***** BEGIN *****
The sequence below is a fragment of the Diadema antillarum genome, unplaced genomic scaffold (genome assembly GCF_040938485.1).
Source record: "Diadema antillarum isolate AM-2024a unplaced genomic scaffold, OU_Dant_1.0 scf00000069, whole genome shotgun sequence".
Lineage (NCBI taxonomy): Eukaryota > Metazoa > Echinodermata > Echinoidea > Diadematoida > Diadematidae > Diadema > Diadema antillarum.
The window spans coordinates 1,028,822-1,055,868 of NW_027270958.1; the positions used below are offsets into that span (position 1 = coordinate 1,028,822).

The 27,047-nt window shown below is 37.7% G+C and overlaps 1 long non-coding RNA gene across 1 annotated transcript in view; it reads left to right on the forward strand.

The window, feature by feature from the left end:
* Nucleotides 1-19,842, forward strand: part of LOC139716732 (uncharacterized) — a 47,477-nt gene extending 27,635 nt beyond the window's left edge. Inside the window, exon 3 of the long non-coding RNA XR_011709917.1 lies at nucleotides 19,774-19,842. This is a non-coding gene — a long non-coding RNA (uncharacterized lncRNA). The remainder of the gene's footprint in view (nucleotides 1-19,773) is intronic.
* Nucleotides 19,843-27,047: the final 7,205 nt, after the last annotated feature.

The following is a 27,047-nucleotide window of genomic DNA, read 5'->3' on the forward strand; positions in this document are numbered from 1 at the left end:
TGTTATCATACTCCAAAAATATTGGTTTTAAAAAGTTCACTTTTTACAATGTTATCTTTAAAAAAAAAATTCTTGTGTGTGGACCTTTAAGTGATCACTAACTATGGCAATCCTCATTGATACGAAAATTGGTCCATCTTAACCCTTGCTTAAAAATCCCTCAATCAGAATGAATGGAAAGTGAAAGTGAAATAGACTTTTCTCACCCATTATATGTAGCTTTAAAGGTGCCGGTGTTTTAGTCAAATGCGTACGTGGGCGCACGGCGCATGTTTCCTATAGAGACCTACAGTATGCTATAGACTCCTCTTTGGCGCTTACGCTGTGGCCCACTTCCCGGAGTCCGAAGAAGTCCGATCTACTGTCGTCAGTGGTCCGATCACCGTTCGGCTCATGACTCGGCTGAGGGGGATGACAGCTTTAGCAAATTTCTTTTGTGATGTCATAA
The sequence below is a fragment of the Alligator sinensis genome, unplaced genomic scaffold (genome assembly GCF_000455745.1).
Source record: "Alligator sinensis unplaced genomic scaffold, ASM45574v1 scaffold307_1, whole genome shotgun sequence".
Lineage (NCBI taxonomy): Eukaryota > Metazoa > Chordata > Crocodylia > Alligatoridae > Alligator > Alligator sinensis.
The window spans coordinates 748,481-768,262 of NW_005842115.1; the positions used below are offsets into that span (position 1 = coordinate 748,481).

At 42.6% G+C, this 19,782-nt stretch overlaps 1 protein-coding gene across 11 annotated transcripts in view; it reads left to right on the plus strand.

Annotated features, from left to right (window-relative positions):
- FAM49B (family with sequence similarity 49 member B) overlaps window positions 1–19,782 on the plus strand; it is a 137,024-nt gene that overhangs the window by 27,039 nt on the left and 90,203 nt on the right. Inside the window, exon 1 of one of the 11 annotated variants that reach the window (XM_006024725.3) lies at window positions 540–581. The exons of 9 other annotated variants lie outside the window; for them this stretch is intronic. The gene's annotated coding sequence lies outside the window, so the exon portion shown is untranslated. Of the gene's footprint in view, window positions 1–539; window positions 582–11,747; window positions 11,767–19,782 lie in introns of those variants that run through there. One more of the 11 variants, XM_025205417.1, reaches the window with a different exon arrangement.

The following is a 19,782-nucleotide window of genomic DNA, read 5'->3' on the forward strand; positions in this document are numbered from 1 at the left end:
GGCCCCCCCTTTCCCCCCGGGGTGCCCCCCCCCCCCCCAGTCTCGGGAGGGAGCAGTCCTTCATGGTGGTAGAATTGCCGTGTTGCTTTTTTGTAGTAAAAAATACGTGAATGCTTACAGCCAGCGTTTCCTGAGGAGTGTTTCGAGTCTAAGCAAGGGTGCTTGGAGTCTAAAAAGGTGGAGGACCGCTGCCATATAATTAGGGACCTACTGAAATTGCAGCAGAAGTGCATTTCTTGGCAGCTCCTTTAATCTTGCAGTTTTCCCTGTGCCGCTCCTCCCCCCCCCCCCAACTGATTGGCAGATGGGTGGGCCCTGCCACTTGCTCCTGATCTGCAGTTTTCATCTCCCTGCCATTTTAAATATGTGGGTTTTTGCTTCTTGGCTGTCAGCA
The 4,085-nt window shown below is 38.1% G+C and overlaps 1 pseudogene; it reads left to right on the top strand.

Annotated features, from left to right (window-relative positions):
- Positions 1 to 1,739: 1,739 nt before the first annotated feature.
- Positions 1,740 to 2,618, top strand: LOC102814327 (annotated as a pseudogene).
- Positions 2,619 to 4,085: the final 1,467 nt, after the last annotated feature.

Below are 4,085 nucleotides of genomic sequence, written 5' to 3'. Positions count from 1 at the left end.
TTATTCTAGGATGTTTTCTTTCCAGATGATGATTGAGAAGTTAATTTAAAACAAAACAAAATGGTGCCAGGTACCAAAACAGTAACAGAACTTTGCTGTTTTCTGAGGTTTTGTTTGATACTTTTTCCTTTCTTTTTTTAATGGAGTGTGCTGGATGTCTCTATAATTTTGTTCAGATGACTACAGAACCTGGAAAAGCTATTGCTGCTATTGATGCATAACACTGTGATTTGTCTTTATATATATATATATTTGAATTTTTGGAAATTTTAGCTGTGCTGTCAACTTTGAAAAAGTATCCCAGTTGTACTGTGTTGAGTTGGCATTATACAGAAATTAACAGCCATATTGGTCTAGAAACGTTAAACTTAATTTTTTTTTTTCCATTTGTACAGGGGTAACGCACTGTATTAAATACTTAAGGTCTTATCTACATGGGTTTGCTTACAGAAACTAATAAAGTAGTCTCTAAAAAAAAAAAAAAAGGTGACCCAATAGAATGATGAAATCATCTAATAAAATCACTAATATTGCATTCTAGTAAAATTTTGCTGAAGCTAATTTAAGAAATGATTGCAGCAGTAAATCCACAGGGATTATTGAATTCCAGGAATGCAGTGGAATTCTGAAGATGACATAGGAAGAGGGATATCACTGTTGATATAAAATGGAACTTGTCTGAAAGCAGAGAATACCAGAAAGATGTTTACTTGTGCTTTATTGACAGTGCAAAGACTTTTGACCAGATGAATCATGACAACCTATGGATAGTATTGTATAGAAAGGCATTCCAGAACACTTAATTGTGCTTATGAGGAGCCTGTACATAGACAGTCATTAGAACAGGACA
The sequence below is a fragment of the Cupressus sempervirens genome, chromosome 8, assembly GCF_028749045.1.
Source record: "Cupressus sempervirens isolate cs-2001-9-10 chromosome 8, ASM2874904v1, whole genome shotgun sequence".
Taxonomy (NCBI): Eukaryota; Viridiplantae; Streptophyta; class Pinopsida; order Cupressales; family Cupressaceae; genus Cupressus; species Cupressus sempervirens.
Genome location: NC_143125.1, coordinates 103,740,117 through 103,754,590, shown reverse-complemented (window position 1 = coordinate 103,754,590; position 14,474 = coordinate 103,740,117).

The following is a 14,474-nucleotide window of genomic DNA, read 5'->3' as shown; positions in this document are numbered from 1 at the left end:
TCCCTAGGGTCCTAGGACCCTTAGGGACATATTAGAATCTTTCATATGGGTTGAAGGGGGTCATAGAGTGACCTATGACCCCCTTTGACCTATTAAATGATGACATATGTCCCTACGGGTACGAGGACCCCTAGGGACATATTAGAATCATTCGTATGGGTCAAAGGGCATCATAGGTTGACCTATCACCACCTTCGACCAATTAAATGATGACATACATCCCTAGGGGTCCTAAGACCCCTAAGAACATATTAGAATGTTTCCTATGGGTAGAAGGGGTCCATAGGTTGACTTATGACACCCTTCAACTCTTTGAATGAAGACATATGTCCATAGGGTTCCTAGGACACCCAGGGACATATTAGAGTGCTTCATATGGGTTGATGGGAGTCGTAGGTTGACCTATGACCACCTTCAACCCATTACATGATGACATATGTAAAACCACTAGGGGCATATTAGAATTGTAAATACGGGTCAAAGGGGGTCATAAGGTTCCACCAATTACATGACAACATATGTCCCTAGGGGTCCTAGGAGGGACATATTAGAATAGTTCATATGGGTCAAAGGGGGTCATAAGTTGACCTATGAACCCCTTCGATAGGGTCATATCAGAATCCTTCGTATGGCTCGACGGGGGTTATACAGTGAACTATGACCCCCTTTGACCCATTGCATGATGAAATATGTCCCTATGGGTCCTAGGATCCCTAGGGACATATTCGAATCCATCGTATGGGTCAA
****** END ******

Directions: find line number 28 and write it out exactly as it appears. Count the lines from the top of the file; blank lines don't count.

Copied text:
Source record: "Cupressus sempervirens isolate cs-2001-9-10 chromosome 8, ASM2874904v1, whole genome shotgun sequence".